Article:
ECONOMYNEXT – Sri Lanka’s central bank said it is keeping the policy rate 14.50 percent, saying market rates have moved up fast, though officials have warned earlier that money will be printed to pay state worker salaries, undermining gains made through rate hikes.
Sri Lanka’s inflation hit 29.8 percent in April 2022 after two years of money printing and a collapse of the soft-peg to 380 to the US dollar from around 200 in March.
“The central bank said while inflation is projected to remain elevated in the near term, the last rate hike to 14.50 percent and other measures are “expected to contain any further build-up of inflation expectations and ease inflationary pressures in the period ahead.”
“Market interest rates have notably adjusted upwards reflecting the significant monetary policy tightening measures taken by the Central Bank in April 2022,” the central bank said.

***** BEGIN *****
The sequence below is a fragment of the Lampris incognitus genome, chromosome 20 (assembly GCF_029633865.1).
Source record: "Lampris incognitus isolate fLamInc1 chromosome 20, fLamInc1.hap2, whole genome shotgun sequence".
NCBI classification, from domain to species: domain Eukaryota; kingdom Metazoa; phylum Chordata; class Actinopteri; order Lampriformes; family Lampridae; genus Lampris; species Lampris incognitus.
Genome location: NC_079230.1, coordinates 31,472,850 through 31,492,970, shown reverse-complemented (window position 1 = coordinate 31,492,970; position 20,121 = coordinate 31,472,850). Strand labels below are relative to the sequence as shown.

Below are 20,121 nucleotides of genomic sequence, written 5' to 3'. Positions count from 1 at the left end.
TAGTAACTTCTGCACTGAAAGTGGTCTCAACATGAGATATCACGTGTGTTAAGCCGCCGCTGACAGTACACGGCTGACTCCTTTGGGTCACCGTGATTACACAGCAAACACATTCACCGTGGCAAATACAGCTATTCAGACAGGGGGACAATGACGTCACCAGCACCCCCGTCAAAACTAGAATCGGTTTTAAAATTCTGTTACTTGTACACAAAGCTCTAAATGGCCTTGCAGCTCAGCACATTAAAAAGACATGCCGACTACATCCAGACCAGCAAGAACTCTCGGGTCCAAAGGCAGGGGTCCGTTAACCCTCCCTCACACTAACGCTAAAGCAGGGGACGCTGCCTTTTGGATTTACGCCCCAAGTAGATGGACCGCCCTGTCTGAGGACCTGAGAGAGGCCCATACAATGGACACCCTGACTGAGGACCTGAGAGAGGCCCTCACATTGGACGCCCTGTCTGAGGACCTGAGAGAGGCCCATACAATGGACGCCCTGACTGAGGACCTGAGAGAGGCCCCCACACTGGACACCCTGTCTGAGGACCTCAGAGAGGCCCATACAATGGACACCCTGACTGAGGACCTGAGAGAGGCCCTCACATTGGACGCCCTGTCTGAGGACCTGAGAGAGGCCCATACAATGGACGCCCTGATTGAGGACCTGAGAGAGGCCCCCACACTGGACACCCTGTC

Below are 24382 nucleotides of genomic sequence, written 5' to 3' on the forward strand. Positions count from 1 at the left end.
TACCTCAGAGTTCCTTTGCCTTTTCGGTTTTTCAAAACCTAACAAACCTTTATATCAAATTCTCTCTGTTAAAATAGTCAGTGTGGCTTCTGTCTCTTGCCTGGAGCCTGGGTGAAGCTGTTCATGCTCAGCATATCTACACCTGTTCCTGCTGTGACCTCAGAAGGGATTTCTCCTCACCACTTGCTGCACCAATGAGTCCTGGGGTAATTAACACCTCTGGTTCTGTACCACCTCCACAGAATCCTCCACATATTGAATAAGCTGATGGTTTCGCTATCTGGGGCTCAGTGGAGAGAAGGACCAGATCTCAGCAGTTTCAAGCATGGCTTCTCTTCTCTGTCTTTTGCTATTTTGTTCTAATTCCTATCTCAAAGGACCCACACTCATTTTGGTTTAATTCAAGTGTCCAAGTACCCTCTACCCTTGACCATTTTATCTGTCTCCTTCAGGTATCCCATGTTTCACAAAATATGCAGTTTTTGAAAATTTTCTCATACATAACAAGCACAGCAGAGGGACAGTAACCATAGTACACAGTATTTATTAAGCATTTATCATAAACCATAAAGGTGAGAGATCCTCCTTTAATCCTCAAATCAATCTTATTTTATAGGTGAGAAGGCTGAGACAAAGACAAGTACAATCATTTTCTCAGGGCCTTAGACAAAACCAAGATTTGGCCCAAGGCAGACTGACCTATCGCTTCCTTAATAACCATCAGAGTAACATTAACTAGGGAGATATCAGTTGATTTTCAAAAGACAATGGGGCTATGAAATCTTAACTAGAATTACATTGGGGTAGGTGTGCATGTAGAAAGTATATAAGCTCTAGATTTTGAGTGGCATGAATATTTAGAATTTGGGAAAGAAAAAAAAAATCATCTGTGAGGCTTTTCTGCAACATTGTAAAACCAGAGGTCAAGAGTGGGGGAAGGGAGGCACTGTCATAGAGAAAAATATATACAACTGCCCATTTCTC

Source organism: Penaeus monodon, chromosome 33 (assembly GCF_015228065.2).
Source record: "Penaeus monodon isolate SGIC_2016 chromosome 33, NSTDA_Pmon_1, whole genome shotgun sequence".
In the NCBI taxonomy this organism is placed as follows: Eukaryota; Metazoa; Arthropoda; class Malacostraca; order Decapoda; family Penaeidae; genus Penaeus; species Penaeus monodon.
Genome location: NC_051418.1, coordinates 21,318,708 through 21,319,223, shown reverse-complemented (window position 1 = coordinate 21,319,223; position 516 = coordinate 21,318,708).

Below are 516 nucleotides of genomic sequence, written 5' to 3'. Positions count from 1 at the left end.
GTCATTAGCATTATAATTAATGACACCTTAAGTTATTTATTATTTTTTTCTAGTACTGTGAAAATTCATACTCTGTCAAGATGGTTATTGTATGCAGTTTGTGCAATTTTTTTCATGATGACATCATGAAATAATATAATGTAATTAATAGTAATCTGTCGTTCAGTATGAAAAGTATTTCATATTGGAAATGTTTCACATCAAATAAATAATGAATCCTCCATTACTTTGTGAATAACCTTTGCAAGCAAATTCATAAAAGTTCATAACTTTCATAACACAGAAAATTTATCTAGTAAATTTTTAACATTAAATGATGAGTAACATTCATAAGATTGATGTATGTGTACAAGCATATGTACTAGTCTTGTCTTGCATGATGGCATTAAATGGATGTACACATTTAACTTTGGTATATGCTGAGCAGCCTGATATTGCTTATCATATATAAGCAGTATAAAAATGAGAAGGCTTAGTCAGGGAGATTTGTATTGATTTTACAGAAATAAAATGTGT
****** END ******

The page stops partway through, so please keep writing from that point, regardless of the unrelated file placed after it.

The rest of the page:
“The interest rates on deposit and lending products of financial institutions have adjusted upwards considerably, correcting some anomalies that prevailed in the market interest rate structure.”
However officials and Prime Minister Ranil Wickremesinghe have warned that money will continued to be printed to pay state worker salaries, undermining gains made through policy rate hikes.
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The central bank called for urgent action to raise taxes and adjust energy prices up.
“..[S]wift policy actions are required to strengthen the fiscal performance that would help avoid excessive reliance on monetary financing and maintain fiscal sustainability over the medium term,” the central bank said.
“Furthermore, expeditious and transparent revision of tariffs in the energy sector remains a priority in order to strengthen the financial position of energy-related state owned business enterprises.”
The central bank is also operating a surrender rule where dollars are bought from banks despite the currency being already under pressure.
The agency is also giving dollars to the market on the other side of the peg.